In some languages, (Python and D among them), you can “disguise” a function call as member access. (In C++ you can do some clever hacks with operator->, but it’s not quite the same) Moving the example (which is now straightforward) to Python, let’s make this a little cleaner. I’ll substitute Address with Python 3.3’s ipaddress.ip_address, which makes a v4 or v6 address.

class Route(object):
	def __init__(self, name, ip): = name
		self._ip = ip
	def ip(self):
		if self._addr is None:
			self._addr = ipaddress.ip_address(self._ip)
		return self._addr
	def __eq__(self, other):
		if not isinstance(other, Route):
			return False
		return == and self._ip = other._ip

Now, one can use func(r.ip), and the ip_address only gets created if it needs to. The actual behind-the-scenes work is hidden, and it acts just like an ordinary member.

Using len() and magic methods

In the above examples, I used several magic functions: __init__, __eq__.

As I’ve mentioned in my Fixing the Python Curriculum presentation, magic functions can change the code from:

class Vector(object):
    __slots__ = ("x", "y")
def mkVector(x, y):
    v = Vector()
    v.x = x
    v.y = y
    return v
def addVectors(a, b):
    return mkVector(a.x+b.x, a.y+b.y)
def strVector(vec):
    return "({0}, {1})".format(vec.x, vec.y)
a = mkVector(3,4)
b = mkVector(1,1)

Into the following, much nicer code:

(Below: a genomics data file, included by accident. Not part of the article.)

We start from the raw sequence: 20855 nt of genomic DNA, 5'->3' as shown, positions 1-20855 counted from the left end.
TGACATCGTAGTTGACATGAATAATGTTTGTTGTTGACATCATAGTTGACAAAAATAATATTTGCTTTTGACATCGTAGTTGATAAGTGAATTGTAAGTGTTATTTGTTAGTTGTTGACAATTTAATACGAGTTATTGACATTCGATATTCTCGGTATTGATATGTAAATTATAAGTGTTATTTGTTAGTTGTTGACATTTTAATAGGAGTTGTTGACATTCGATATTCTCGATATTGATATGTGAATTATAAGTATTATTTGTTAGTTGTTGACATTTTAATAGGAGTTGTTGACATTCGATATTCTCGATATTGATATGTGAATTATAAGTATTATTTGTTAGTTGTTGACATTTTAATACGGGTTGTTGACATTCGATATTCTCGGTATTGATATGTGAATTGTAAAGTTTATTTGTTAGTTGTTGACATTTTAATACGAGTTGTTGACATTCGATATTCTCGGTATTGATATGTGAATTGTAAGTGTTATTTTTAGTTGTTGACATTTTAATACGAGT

class Vector(object):
    def __init__(self, x, y):
        self.x, self.y = x, y
    def __add__(self, other):
        return Vector(self.x+other.x, self.y+other.y)
    def __str__(self):
        return "({0}, {1})".format(self.x, self.y)
a = Vector(3,4)
b = Vector(1,1)

This is cleaner, and the class encapsulates the intended functionality. The code looks like what it does, as opposed to lots of visual noise with explicit function calls.

Avoid unnecessary packaging

Nobody likes to import some.crazy.long.namespace. At that point, either you’re compartmentalizing too much (a file for every class), or your library tries to do WAY too much and should be broken up.

Create custom exceptions to better enable tracking

Throwing a ValueError isn’t too helpful, it could come from anywhere. Throwing a JSONDecodeError is more descriptive and can be caught while unrelated errors propogate up

Use keyword arguments

His example is clear enough:

# Oh, so descriptive
ts("obama", 20, False, True)
# This is much nicer
twitter_search("obama", numtweets=20, retweets=False, unicode=True)

This has additional benefits:

Overall, the talk was excellent, it covers a variety of things that beginning-to-intermediate Python developers won’t immediately think of. Legible code isn’t just about formatting, but about creating a clean API and good documentation.